• Skin components to match up with your brand
  • What-if scenario and data management tools

Fundamental SDK Value

The SDK exposes an integration point that in short provides extreme flexibility and value by enabling you to develop custom Flex components (data connections, custom charts, custom maps, custom navigators, custom application integrations, etc) that can read and write to individual cells or to a range of cells in your Xcelsius 2008 Excel model and behave like native Xcelsius components (can be dragged onto the canvas and controlled via property sheets, etc). So anything that you can dream of to help take your dashboard to the next level can be developed to consume and produce data for the Xcelsius Excel model as desired. Or, your component doesn’t even need to communicate with the model – it can simply add design value like the Centigon Solutions Background Builder component (although it does interact with the Excel model in a very limited capacity, the primary deliverable is design enhancement).

With this fundamental and powerful functionality, you can really get creative and extend your Xcelsius 2008 dashboard to meet virtually any requirements that come along. Gone are the days of wishing for everything but the kitchen sink and in are the days of making it happen with the power of the Xcelsius 2008 SDK. And with the more “open source” community feeling with Flex, examples abound to help you get started.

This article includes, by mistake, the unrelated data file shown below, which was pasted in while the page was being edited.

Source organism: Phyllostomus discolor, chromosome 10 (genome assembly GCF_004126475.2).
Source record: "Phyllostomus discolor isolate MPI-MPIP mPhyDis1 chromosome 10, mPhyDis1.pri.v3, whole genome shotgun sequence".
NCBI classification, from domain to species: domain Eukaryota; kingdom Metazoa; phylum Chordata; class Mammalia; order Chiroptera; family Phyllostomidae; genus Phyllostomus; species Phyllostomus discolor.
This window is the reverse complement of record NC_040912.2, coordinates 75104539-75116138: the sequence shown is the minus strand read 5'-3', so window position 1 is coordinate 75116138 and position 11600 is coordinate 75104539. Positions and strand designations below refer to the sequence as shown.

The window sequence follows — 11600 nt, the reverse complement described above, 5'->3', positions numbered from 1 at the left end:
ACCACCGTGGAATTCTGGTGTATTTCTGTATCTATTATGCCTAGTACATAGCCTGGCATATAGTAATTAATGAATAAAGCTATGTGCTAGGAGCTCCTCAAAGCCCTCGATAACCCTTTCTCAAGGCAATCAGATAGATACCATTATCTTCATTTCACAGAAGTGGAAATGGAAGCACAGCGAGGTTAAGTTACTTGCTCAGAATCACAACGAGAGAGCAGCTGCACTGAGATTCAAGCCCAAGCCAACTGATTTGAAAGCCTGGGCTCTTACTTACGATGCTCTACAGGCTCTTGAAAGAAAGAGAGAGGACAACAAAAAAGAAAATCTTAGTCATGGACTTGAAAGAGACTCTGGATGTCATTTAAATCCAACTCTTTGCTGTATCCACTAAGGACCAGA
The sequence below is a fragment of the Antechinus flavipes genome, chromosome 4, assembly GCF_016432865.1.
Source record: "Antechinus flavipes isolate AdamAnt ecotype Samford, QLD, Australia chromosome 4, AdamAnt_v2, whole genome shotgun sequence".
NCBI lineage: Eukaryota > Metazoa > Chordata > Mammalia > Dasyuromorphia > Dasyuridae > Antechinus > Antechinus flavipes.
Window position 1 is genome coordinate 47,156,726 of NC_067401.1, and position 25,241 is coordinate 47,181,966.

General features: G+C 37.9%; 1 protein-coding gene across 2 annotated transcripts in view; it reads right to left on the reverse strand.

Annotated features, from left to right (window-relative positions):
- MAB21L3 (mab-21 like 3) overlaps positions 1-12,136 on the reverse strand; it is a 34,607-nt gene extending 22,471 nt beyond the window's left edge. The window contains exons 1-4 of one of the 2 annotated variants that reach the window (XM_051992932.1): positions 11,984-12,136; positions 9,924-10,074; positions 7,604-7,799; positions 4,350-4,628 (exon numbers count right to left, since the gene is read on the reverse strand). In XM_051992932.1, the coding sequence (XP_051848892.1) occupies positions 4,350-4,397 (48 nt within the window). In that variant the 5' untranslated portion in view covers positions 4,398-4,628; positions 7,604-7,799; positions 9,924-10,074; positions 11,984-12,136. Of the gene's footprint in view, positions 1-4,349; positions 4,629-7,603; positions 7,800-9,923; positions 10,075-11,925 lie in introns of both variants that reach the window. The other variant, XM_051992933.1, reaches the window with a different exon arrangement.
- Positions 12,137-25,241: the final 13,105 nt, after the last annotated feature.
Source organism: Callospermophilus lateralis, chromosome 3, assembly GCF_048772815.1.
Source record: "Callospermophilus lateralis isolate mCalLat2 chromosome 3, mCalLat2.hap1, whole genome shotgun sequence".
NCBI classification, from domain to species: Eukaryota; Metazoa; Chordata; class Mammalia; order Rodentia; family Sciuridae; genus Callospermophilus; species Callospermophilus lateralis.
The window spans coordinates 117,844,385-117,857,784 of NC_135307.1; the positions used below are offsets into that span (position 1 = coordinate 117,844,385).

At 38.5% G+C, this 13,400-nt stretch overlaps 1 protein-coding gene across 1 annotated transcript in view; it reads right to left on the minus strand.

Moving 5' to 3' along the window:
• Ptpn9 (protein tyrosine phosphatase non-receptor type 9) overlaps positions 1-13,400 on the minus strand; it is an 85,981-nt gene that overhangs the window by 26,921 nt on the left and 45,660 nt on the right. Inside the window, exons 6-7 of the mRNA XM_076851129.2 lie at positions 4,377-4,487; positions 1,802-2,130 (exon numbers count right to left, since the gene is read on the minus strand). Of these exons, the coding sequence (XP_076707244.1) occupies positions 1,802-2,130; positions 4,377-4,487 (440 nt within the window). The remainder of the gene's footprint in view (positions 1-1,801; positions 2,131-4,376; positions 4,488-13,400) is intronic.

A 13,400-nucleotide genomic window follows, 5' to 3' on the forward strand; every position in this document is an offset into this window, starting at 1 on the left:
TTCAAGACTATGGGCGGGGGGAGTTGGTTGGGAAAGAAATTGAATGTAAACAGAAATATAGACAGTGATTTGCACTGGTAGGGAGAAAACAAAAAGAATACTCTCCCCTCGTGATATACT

Evan DeLodder is a Senior Software Engineer at Centigon Solutions focused on the development and application of cutting edge Rich Internet Application technologies in the Business Intelligence space. To learn more about him, please visit our new FleXcelsius page.

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6 Responses to “What Is Possible With The Xcelsius 2008 SDK?”

  1. Kalyan Verma says:

    Evan,
    Great Post!

    Action Script or MXML?
    What is the best practice, in terms of performance and ease of development?

    Regards

  2. Thanks, Kalyan – Much appreciated.

    Whenever creating base component classes in Flex, I’ve always preferred the ActionScript approach. However, if your ultimate Xcelsius component (the actual component that you specify in the packager) has a UI with multiple controls and/or a need for multiple container layouts, styling and positioning, MXML is the route to go for readability, productivity and ease of use. It’s far easier to digest and maintain a layout in MXML/Designer, which keeps you from having to mentally reconcile how the layout happens in pure AS.

    As for performance, either way should provide similar results and most differences would likely be negligible. Either way, and in MXML especially (since it’s so easy to drag, drop and nest in the designer), Flex container/layout best practices (avoid unnecessary nesting of containers, etc) should be followed in order to optimize your component’s performance.

    Regards,
    Evan

  3. Tim says:

    Nice article. There doesn’t seem to be a lot of information on the web regarding XCelcius/Flex integration. You do a nice job of outlining the possibilities.